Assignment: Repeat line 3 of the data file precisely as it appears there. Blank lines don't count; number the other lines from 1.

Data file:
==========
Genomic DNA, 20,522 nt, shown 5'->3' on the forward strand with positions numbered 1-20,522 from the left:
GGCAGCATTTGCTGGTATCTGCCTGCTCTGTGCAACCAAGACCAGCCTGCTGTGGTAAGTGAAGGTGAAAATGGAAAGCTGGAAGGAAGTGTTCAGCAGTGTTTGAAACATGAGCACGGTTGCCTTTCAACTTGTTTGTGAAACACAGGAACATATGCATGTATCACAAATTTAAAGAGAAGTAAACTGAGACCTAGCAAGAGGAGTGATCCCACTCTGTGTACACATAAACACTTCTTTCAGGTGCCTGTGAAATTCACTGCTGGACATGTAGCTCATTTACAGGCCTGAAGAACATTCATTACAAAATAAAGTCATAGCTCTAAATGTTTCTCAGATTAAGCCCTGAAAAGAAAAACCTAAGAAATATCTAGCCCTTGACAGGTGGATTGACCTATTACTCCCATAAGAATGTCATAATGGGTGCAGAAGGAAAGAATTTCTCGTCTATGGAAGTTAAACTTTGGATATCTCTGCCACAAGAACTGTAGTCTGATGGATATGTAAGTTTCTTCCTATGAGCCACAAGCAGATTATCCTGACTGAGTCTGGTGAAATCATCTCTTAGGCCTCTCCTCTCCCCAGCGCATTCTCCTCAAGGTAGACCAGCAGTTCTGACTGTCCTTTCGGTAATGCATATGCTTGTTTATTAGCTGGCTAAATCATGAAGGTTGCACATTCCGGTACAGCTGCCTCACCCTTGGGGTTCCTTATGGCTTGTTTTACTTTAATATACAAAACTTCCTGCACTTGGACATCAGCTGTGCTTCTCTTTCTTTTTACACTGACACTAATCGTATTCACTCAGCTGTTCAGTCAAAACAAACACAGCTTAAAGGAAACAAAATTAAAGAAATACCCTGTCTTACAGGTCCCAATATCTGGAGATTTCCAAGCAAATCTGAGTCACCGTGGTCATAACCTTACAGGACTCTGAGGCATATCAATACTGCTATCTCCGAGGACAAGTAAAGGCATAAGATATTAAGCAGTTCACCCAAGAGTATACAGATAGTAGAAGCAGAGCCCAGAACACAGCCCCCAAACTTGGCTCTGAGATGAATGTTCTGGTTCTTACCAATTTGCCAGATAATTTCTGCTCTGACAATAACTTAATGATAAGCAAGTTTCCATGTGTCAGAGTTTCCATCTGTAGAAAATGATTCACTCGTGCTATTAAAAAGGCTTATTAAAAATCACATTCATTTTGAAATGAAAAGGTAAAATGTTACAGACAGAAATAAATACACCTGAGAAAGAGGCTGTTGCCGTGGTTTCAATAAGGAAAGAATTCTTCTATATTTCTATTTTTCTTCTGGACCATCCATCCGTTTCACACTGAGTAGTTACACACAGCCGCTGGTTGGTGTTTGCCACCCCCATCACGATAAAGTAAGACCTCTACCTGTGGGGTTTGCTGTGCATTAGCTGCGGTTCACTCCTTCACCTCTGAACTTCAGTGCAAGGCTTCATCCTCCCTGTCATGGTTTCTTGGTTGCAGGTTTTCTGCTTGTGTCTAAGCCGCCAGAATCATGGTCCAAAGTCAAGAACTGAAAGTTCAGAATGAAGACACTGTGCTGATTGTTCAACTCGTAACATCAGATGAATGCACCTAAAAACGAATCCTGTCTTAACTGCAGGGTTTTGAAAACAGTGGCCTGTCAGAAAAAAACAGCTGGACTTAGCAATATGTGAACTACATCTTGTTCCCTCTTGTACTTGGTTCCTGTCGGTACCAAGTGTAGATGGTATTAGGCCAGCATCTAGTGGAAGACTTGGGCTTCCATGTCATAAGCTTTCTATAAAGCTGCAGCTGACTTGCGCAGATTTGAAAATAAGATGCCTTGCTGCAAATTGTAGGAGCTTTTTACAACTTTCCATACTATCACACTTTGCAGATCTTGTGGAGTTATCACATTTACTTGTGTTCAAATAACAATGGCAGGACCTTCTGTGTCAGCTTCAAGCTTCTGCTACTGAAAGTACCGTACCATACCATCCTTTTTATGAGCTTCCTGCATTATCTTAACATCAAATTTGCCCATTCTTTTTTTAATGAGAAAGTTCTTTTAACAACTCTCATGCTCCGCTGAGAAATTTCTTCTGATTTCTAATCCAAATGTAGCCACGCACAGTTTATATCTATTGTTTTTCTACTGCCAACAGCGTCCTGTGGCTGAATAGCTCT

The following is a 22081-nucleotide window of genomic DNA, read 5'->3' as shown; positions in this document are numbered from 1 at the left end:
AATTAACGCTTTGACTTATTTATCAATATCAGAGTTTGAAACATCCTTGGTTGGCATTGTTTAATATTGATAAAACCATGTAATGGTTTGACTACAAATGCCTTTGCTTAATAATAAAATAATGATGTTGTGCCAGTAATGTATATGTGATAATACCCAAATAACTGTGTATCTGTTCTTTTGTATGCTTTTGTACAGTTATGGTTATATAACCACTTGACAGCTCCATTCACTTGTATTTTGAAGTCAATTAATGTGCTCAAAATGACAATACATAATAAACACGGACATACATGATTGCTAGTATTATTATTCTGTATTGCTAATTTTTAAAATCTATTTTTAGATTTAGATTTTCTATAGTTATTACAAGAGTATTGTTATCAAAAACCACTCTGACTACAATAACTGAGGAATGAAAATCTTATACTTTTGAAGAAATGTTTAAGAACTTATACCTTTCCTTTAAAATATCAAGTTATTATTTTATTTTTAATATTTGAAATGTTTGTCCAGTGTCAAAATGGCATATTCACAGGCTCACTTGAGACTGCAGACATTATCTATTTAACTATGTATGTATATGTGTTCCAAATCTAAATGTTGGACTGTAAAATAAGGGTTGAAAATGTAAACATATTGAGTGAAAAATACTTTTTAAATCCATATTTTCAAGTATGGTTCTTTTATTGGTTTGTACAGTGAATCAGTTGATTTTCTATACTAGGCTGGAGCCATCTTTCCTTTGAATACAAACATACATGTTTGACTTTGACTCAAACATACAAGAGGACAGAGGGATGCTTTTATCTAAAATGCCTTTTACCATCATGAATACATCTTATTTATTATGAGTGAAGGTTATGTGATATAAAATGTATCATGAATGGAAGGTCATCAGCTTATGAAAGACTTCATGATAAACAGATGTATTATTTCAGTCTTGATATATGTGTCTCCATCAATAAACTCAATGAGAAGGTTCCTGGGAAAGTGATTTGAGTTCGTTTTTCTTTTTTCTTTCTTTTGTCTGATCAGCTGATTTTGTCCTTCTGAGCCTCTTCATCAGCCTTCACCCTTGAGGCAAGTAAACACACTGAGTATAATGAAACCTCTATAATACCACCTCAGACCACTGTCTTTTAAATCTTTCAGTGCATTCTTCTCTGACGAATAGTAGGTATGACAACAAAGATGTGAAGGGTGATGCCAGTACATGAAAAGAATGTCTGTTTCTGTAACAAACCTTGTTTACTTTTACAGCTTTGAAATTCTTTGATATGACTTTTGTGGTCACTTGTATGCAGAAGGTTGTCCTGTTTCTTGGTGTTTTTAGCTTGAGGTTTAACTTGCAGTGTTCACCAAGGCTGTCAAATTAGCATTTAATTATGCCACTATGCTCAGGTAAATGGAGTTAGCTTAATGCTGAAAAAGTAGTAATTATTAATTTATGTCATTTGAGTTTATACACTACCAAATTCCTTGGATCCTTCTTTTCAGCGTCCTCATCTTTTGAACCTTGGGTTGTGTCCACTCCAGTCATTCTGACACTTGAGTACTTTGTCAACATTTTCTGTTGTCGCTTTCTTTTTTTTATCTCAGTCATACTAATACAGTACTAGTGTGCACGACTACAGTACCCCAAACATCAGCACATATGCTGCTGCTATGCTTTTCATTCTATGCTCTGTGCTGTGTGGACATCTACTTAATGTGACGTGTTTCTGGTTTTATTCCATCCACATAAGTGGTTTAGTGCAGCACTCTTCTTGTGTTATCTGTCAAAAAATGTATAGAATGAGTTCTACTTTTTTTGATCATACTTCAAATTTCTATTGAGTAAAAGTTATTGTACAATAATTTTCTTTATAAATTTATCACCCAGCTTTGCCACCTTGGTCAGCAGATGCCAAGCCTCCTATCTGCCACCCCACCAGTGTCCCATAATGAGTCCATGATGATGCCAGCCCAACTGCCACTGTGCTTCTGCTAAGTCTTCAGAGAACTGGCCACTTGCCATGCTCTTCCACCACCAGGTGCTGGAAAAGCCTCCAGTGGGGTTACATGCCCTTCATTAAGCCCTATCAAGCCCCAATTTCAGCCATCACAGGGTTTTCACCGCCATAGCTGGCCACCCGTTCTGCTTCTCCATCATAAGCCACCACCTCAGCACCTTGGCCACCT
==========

The following is a 22081-nucleotide window of genomic DNA, read 5'->3' as shown; positions in this document are numbered from 1 at the left end: